Whether it be raking leaves in the fall or gathering branches after a storm, many of us collect yard waste but few of us stop to consider what happens to the material once it is collected.
Yard waste in brown paper bags are collected from household curbsides and brought to a composting facility. The leaves, twigs, and other forms of yard waste are then ground into smaller pieces and arranged into long, narrow piles called windrows. This allows for the site operator to flip the rows on a regular basis, introducing air and moisture to increase the temperature. The rows reach temperatures of 55⁰C – so hot that they generate steam! High temperatures allow microorganisms to break down the material in 4-6 months. The operator then screens the finished compost into nutrient-rich landscape products used by homeowners and contractors alike.
Inorganic items such as glass or plastic can be inadvertently collected with yard waste. While larger items are removed during the screening process, smaller pieces can get through into the finished compost. This does not affect the quality of the compost but it can be bothersome to the person installing the material. By regulation, compost must not contain more than 1% of inorganic items. Gro-Bark® compost meets the Ontario Ministry of Environment’s Interim Guidelines for the Production and Use of Aerobic Compost in Ontario definition for ‘Type A’ compost.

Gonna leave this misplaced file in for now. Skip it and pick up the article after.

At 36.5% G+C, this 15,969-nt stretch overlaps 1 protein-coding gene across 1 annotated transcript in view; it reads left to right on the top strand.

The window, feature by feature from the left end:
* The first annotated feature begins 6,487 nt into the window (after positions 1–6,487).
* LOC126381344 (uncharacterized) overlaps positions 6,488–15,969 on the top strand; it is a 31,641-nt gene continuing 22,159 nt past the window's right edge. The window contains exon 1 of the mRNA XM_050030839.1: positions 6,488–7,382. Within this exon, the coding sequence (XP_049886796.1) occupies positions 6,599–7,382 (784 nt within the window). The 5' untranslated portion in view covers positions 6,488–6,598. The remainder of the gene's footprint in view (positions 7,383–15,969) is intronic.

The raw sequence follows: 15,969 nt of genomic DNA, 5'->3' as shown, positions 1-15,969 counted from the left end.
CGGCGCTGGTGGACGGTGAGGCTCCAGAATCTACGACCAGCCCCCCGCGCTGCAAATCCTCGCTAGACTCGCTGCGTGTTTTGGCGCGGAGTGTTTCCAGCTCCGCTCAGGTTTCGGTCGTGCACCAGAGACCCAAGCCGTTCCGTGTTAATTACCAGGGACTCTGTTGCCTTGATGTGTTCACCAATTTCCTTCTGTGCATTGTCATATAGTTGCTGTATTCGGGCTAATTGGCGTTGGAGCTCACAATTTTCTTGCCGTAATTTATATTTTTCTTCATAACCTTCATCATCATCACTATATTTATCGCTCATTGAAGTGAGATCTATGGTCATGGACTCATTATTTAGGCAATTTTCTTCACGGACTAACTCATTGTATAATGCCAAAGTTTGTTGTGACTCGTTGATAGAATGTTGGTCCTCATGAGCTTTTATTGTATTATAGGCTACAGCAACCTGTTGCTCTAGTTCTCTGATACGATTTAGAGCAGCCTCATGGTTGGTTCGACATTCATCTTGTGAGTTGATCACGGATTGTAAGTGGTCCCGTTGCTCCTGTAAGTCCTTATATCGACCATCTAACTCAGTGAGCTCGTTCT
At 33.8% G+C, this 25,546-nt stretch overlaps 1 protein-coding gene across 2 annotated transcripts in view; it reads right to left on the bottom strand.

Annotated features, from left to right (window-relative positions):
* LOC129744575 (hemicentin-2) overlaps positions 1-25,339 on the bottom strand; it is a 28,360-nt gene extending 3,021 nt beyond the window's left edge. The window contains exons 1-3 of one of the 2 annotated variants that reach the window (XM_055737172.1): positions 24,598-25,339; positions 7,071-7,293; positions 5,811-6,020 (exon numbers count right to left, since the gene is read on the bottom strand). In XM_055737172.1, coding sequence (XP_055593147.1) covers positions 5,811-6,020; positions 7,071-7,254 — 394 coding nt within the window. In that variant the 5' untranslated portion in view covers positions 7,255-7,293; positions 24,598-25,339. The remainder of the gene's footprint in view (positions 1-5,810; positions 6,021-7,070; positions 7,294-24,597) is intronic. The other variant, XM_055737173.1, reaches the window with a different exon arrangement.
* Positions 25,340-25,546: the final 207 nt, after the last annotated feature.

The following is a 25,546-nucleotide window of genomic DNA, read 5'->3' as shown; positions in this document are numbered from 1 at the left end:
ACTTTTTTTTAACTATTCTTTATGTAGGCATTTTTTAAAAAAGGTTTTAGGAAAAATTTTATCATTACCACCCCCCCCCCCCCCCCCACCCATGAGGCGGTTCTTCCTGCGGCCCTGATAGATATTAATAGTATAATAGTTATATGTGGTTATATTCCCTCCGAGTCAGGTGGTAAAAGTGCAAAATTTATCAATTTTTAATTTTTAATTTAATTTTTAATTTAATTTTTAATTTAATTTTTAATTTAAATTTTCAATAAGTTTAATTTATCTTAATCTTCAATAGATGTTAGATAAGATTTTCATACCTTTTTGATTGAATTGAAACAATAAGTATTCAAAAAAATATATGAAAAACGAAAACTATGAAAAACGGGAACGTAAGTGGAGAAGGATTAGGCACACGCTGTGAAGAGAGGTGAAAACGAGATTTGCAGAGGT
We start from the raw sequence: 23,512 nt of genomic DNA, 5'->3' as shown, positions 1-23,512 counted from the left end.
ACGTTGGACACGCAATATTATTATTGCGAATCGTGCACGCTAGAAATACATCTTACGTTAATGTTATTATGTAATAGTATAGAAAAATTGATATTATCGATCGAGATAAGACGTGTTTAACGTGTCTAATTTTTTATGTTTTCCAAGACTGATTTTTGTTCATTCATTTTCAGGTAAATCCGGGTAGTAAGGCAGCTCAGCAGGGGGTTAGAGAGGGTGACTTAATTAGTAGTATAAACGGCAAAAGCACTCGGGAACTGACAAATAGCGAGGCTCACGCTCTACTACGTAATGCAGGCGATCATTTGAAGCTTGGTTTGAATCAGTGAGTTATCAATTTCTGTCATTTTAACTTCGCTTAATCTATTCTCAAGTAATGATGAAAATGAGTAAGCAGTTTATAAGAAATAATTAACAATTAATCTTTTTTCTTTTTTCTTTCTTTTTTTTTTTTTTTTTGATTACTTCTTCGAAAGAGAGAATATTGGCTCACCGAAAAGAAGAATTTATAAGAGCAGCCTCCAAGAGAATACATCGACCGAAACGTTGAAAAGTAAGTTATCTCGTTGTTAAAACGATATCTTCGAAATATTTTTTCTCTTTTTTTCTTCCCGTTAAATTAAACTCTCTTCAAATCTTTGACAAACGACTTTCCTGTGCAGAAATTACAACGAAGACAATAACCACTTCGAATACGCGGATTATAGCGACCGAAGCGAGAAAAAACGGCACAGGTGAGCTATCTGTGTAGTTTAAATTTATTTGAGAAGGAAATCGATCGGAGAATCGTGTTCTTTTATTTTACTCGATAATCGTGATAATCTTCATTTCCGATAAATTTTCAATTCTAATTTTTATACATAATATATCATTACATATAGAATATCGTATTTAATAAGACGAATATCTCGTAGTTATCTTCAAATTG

Through composting, organic materials are diverted from landfills and transformed into a material that enhances our landscape. Compost is used as a soil amendment, as well as an ingredient in several Gro-Bark® products including Gro-Max® Premium Garden Soil. Compost increases soil structure, microbial action, aeration, and water and nutrient retention. We can all do our part to minimize the amount of glass and plastic found in composted products by being mindful not to include any inorganic items when collecting leaf and yard waste.